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Why is Big Tech Censoring Female Health Content?


Why is Big Tech Censoring Female Health Content?

Whether it’s discussing period pain or chronic illness, social media has created the space to shine our spotlight on important health topics. That is, of course, until Big Tech suddenly decides to censor us.

Daye Wave Divider

Illustrations by Erin Rommel


6th October 2021

Thanks to the power of social media, we are more open than ever to changing the narrative around women’s health. Whether it’s discussing period pain, chronic illness, or gaslighting, social media has created the space to shine our spotlight on important health topics.

That is, of course, until Big Tech suddenly decides to censor us.

What does social media censorship mean for women's health companies?

Earlier in the year, the charity Endometriosis UK, reported that some of their followers were unable to post about their endo experiences for endometriosis awareness month. Users had  captions seemingly removed if they used words or hashtags such as “endometriosis” and “menstruation”; with some even finding themselves blocked from posting altogether. Whilst this issue was eventually resolved, it only touches the surface of the ongoing censorship that faces many female health advocates and brands on social media.

The female health platform Daye has recently found itself in a similar predicament. As a business that relies on the power of social media to spread real life testimonials of the benefits of their CBD tampons, Daye suddenly found their Facebook ad account blocked several times due to advertising tampons and vaginal probiotics.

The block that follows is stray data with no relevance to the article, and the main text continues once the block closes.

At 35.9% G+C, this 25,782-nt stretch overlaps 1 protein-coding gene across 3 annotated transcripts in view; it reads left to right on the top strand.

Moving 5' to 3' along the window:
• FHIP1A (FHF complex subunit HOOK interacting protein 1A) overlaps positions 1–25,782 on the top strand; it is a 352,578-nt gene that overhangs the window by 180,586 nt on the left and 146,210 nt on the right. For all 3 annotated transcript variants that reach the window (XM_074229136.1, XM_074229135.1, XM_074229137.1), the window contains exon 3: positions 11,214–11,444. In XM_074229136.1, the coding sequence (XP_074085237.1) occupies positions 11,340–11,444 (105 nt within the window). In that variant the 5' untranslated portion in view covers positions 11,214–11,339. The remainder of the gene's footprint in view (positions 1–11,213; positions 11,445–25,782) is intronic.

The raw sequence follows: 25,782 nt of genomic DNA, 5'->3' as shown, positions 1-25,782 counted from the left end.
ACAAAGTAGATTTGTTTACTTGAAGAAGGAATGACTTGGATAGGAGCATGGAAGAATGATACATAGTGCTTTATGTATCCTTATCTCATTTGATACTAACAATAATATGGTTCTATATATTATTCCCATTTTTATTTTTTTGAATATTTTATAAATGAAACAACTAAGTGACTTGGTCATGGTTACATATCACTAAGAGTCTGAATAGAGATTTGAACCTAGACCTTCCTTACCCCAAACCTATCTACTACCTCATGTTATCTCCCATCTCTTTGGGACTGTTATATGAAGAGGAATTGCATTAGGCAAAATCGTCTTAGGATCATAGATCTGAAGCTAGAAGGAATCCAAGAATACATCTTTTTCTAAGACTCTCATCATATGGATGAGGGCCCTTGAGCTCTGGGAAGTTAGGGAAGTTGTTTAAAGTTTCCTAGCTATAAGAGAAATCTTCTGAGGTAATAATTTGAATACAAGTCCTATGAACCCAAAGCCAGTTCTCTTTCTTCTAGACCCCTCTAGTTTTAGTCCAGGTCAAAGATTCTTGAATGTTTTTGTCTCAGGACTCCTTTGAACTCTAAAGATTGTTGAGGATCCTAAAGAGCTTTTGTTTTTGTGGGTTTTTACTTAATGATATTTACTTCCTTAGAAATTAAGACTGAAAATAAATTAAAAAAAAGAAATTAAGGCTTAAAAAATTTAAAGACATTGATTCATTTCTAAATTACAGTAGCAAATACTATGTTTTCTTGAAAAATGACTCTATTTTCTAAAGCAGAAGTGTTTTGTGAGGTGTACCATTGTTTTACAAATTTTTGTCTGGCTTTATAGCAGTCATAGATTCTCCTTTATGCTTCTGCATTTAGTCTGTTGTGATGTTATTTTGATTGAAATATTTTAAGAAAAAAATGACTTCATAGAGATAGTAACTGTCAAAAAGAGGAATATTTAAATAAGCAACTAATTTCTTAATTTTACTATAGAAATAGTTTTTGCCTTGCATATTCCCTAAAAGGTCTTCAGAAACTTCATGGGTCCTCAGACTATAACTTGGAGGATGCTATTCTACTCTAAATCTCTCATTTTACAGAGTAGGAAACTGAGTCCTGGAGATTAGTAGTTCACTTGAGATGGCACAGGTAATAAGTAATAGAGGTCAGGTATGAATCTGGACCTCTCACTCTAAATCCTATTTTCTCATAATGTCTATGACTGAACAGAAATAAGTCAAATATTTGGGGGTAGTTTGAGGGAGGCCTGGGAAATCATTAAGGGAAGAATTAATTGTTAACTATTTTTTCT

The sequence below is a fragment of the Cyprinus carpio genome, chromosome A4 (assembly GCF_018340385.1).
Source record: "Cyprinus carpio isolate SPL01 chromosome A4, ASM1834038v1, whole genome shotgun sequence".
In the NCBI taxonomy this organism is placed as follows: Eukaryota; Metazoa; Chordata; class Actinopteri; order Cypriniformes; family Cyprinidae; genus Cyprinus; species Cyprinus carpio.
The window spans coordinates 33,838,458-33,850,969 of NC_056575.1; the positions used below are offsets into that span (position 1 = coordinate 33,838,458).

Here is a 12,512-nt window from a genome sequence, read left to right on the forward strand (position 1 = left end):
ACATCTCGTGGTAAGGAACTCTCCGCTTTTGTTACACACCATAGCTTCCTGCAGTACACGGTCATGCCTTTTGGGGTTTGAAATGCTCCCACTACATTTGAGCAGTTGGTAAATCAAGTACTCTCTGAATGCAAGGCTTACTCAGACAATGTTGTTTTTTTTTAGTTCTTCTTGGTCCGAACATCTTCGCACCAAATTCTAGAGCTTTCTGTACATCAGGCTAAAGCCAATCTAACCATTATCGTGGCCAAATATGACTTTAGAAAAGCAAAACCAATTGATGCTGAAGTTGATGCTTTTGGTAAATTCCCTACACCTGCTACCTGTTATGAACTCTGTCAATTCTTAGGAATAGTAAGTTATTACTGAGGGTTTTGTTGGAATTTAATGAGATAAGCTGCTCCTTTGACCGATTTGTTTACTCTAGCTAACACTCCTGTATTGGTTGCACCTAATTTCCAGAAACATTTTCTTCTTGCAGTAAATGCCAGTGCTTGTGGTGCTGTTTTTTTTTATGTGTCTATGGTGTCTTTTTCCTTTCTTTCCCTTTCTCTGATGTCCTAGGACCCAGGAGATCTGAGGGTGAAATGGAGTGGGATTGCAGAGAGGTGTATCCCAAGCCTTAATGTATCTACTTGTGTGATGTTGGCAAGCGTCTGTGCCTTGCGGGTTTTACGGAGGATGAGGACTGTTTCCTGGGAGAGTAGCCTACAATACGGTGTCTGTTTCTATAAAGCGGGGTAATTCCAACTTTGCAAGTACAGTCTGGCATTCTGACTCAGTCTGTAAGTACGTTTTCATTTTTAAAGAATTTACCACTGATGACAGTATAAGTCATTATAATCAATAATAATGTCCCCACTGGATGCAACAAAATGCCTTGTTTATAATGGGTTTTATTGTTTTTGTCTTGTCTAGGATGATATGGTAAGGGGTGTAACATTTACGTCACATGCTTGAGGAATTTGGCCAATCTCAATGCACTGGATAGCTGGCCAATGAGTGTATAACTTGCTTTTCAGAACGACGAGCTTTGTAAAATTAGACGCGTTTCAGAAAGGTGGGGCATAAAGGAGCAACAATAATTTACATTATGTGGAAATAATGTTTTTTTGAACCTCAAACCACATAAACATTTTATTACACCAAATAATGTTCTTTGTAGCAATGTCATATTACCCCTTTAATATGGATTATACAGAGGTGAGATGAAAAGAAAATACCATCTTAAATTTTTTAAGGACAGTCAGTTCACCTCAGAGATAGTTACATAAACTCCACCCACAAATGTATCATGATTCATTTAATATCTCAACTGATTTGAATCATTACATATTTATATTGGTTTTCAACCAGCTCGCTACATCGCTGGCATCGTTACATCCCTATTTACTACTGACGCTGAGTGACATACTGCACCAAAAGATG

“We work hard to make sure our products can reach the people who need it most, and often those customers are suffering with conditions such as endometriosis, PCOS, and chronic pain. We rely heavily on paid advertising to increase our brand awareness and reach, and it takes time to build learnings into a successful ad account. When our account is blocked, we essentially have to start from scratch, which really stifles our progress" explains Victoria Ilieva, Digital Marketing Lead at Daye. “Businesses that sell products that include CBD for example are up against the odds before they’ve even clicked ‘post’- you’ve got to find a ways to promote your brand without upsetting the algorithm Gods and ultimately having your social pages removed altogether,” explains social media expert Hannah O’Donoghue-Hobbs.

The female body - flagged as sexual content

Restricting a brand’s advertisement isn’t an issue that’s limited to those operating in the CBD market; it extends to conversations around periods, underwear and all aspects of women’s health in general. Lucy Self runs Save my Knickers, a blood stain remover for underwear, and shares similar experiences. “I used real customers in my adverts and cropped them to show the middle part of their bodies, so they could remain anonymous. It was all about showing real bodies and wasn’t at all sexual, but it was blocked,removed and marked as inappropriate.” For Lucy, this is not just about censorship of images she uses, but a ban on female health terms too. “I’ve had my whole facebook ads account shut down due to the language I use. Save my Knickers is a blood stain remover and blood stains are a fact of life.” she adds. Lucy says this issue was eventually resolved after working with Facebook who then reopened the account.